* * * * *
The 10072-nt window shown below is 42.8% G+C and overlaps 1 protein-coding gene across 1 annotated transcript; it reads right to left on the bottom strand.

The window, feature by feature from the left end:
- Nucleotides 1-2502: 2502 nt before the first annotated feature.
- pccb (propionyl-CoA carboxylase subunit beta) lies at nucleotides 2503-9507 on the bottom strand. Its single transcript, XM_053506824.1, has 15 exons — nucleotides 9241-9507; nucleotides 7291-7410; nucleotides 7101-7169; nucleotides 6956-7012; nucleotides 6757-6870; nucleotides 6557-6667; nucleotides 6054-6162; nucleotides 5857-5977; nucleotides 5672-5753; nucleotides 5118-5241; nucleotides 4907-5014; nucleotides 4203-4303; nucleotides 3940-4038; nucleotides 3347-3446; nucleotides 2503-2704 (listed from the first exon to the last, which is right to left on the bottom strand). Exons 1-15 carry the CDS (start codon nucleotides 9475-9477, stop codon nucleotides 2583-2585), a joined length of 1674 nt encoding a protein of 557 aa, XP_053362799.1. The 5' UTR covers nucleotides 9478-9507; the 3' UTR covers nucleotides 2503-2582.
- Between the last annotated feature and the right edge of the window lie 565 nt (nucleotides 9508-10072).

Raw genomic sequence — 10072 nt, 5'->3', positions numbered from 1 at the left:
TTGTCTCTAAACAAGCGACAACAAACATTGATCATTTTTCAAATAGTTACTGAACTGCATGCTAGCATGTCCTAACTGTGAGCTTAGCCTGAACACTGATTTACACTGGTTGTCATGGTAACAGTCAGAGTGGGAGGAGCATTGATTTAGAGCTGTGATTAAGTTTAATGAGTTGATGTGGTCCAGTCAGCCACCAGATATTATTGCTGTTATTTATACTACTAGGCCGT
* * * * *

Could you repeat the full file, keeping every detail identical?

The 10072-nt window shown below is 42.8% G+C and overlaps 1 protein-coding gene across 1 annotated transcript; it reads right to left on the bottom strand.

The window, feature by feature from the left end:
- Nucleotides 1-2502: 2502 nt before the first annotated feature.
- pccb (propionyl-CoA carboxylase subunit beta) lies at nucleotides 2503-9507 on the bottom strand. Its single transcript, XM_053506824.1, has 15 exons — nucleotides 9241-9507; nucleotides 7291-7410; nucleotides 7101-7169; nucleotides 6956-7012; nucleotides 6757-6870; nucleotides 6557-6667; nucleotides 6054-6162; nucleotides 5857-5977; nucleotides 5672-5753; nucleotides 5118-5241; nucleotides 4907-5014; nucleotides 4203-4303; nucleotides 3940-4038; nucleotides 3347-3446; nucleotides 2503-2704 (listed from the first exon to the last, which is right to left on the bottom strand). Exons 1-15 carry the CDS (start codon nucleotides 9475-9477, stop codon nucleotides 2583-2585), a joined length of 1674 nt encoding a protein of 557 aa, XP_053362799.1. The 5' UTR covers nucleotides 9478-9507; the 3' UTR covers nucleotides 2503-2582.
- Between the last annotated feature and the right edge of the window lie 565 nt (nucleotides 9508-10072).

Raw genomic sequence — 10072 nt, 5'->3', positions numbered from 1 at the left:
TTGTCTCTAAACAAGCGACAACAAACATTGATCATTTTTCAAATAGTTACTGAACTGCATGCTAGCATGTCCTAACTGTGAGCTTAGCCTGAACACTGATTTACACTGGTTGTCATGGTAACAGTCAGAGTGGGAGGAGCATTGATTTAGAGCTGTGATTAAGTTTAATGAGTTGATGTGGTCCAGTCAGCCACCAGATATTATTGCTGTTATTTATACTACTAGGCCGT